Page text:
First, I'll select it from the Tools palette:
Then, with my Elliptical Marquee Tool selected, I'm going to draw a circular selection around that first shape on the left. As I drag, I'm going to hold down my Shift key to constrain my selection to a perfect circle:
Now I have that left shape selected, but I also have the white area in the middle selected, and my goal is to select only that white area in the middle. Let's see, I could try the "Add To Selection" option while dragging out another selection around the shape on the right:
Nope, that didn't work. All it did was put a selection around both shapes. Maybe I could try dragging a selection around the shape on the right using the "Subtract From Selection" option:
Nope, that didn't work either. The "Subtract From Selection" option was able to give me a perfect selection around the shape on the left, but that's still not what I wanted. Time to try the final option, Intersect With Selection.
The way "Intersect With Selection" works is that it looks at the initial selection you made and the selection you're currently dragging out, and keeps only the area where both selections overlap, or "intersect". So if, for example, I was to drag a circular selection around the shape on the left, and then drag another circular selection around the shape on the right using the "Intersect With Selection" option, what I'd end up with is a selection around only that white empty space between them where the two selections would overlap. Which, come to think of it, is exactly what I want!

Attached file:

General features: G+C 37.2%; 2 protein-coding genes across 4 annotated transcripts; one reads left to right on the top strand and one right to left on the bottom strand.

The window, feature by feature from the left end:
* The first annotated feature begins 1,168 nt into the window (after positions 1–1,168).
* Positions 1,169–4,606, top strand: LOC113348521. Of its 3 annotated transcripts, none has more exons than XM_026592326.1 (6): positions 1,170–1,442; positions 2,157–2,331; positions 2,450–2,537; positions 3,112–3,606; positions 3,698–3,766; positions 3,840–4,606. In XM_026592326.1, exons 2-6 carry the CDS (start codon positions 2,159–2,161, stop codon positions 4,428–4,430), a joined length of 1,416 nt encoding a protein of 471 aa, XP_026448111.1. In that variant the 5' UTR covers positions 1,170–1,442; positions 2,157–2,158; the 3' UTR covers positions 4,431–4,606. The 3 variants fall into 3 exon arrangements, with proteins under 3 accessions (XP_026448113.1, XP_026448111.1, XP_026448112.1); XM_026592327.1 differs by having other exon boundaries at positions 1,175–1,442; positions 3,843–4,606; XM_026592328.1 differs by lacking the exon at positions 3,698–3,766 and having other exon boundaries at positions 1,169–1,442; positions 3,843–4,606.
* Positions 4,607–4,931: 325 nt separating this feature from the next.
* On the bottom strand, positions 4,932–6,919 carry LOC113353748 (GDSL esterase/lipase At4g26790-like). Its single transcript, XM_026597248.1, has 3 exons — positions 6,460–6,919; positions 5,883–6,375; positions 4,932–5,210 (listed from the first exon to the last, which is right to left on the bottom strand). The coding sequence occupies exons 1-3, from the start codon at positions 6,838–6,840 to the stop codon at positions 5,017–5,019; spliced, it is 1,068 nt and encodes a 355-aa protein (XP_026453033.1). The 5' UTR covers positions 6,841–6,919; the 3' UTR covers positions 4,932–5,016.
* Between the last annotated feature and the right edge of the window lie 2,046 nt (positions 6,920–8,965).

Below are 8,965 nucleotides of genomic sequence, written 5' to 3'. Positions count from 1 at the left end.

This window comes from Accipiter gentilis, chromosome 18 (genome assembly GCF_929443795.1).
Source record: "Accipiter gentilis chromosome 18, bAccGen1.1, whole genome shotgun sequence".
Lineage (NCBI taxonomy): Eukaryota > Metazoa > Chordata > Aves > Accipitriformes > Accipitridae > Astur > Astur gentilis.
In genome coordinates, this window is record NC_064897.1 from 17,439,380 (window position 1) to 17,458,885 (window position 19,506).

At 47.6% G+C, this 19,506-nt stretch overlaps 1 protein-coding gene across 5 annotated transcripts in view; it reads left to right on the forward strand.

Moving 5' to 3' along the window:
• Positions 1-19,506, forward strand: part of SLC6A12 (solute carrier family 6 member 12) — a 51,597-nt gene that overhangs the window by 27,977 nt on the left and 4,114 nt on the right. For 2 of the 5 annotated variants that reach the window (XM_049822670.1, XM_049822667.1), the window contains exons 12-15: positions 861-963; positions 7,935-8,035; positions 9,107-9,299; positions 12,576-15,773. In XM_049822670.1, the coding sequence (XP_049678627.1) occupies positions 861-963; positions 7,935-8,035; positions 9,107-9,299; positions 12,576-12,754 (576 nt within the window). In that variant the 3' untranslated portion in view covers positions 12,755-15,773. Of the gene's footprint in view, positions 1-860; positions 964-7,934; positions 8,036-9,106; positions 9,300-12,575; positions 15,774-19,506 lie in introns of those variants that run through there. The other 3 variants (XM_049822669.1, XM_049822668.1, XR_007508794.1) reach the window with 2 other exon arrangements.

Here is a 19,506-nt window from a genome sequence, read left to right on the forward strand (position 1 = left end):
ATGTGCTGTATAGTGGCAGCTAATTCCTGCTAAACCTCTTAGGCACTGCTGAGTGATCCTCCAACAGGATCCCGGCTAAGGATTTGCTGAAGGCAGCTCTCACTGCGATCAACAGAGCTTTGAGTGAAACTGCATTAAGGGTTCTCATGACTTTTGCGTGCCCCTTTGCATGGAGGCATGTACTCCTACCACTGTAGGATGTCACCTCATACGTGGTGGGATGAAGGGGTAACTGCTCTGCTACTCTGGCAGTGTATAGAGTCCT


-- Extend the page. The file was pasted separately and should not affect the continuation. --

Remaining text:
Let's try it out. With my shape on the left already selected, and using the Elliptical Marquee Tool, I'm going to use the keyboard shortcut Shift+Alt (Win) / Shift+Option (Mac) and drag out a second selection around the shape on the right, causing the area in between the shapes to overlap. If you look in the bottom right corner of the mouse cursor (circled in red below), you can see a small "x", indicating that I'm using the "Intersect With Selection" option:
As with the previous two options we looked at, once you've begun dragging out your selection, there's no need to continue holding down the Shift and Alt/Option keys.
Using "Intersect With Selection", I now have the shape on the right also selected, and we can see that both selections overlap around the white space between them, which is the area I want to select. All I have to do now is release my mouse button, and Photoshop will select only that white area in the middle where my selections intersected:
Where to go next...
And there we have it. Using that "Intersect With Selection" option, selecting the white area between the two shapes was easy. We're now armed with the full power of basic selections in Photoshop. Not only can we make new selections, we can add to existing selections, subtract areas from existing selections, and intersect selections to easily grab the area where they overlap. We've arrived at our full potential. The world is within our grasp. The sky's the limit. The future's so bright, I gotta wear shades. The..... okay, I'll stop now.